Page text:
Alberta to fully or partially close 20 parks

The Alberta government is fully or partially closing 20 provincial parks this year, saying it can no longer afford to operate them.

The changes mean some sites will be entirely off limits to the public, while others will see specific campgrounds or facilities closed.

As well, some campgrounds will experience later opening dates and earlier closures than before. Staff will also no longer groom cross-country ski trails for some destinations.

Environment and Parks minister Jason Nixon told the legislative assembly earlier this month that these facilities are under-used, adding the province will continue to work with parks staff.

“We have some campgrounds, not many but some, inside our province that are losing significant money, millions of dollars,” he said.

The full or partial closures are expected to save the government $5 million, according to the department. Nixon said he believes savings are higher, but he didn’t provide a figure.

In addition, 164 of 473 sites in the province’s park system may be removed for provincial jurisdiction.

Nixon said the government wants to potentially partner with societies, municipalities, non-profits and First Nations to operate these parks or recreational areas.

The closures and proposed removals have drawn much criticism from wilderness and environmental groups.

The Alberta Wilderness Association said the decision threatens the sites’ protected status.

The group said the recreational areas and parks are popular. Plus, it added, the land up for potential removal provides critical ecological and recreational value.

“At a time when Alberta has committed to a national initiative to achieve 17 percent protection of provincial lands, it’s irresponsible to be removing parks and protected areas from our network,” said Grace Wark, a conservation specialist with the association.

The Canadian Parks and Wilderness Society Southern Alberta chapter said the government didn’t consult with the public about the changes.

It said it is dismayed and outraged by the move.

Kyle Forbes, chair of the Alberta Grazing Leaseholders Association, said the organization expects the changes will not affect current grazing dispositions.

Depending on the type of development in some lands, however, he said it could reduce grazing acreage, though he expects the potential reduction would be minimal.

“We will be keeping an eye on the changes to make sure that if there are potential impacts on leaseholders, that we can mitigate those impacts and deal with them appropriately,” he said.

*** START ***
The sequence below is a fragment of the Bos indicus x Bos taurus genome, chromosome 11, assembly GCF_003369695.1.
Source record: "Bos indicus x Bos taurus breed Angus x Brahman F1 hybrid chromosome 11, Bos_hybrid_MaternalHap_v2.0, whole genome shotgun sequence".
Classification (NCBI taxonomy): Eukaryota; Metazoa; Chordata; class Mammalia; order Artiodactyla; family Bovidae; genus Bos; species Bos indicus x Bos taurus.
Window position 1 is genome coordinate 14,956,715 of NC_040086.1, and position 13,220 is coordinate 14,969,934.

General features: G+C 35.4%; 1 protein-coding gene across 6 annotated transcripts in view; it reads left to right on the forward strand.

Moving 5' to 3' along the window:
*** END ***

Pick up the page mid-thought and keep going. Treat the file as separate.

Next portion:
During question period March 4, NDP Environment and Parks critic Marlin Schmidt said the government shouldn’t close the parks, arguing more money could be saved if it shelved the $30 million Canadian Energy Centre, a government-funded public relations organization that’s advocating for the energy sector.

The centre has been mired in controversy recently.

“Given that his (Nixon’s) terrible choices will make it harder for Albertans to be able to use public parks for camping, hiking, skiing, or any other activities, will the minister listen to the families that use these parks and immediately reverse the cuts that he’s making?” Schmidt asked the assembly.

In response, Nixon said the government is being fiscally responsible, adding Albertans will still have access to the best recreation opportunities.

“The previous government wanted to sit there and watch taxpayer money go down the drain,” he said. “We don’t accept that. We have a better way forward.”

Parks receiving full closures include:

  • Kehiwin Provincial Recreation Area
  • Running Lake Provincial Recreation Area
  • Stoney Lake Provincial Recreation Area
  • Sulphur Lake Provincial Recreation Area
  • Little Fish Lake Provincial Park
  • Crow Lake Provincial Park
  • Bleriot Ferry Provincial Recreation Area
  • Greene Valley Provincial Park
  • Twin Lakes Provincial Recreation Area
  • Sheep Creek Provincial Recreation Area

Parks being partially closed include:

  • Bow Valley Provincial Park — Barrier Lake Visitor Information Centre (facility)
  • Gooseberry Provincial Recreation Area — Elbow Valley Visitor Centre (facility)
  • Dinosaur Provincial Park — Comfort Camping (facility)
  • Gooseberry Provincial Park Lake (campground)
  • Engstrom Lake Provincial Recreation Area (campground)
  • Chain Lakes Provincial Recreation Area (campground)
  • Lawrence Lake Provincial Recreation Area (campground)
  • Dry Island Buffalo Jump Provincial Park — Tolman Bridge Campgrounds (campground)
  • Notikewin Provincial Park (campground)
  • Smoky River South Provincial Recreation Area (campground)

The 164 sites proposed for removal from the system can be found at

As well, there will be an additional $3 service fee charged on top of the base camping rate for most campgrounds. The change will take effect this year.

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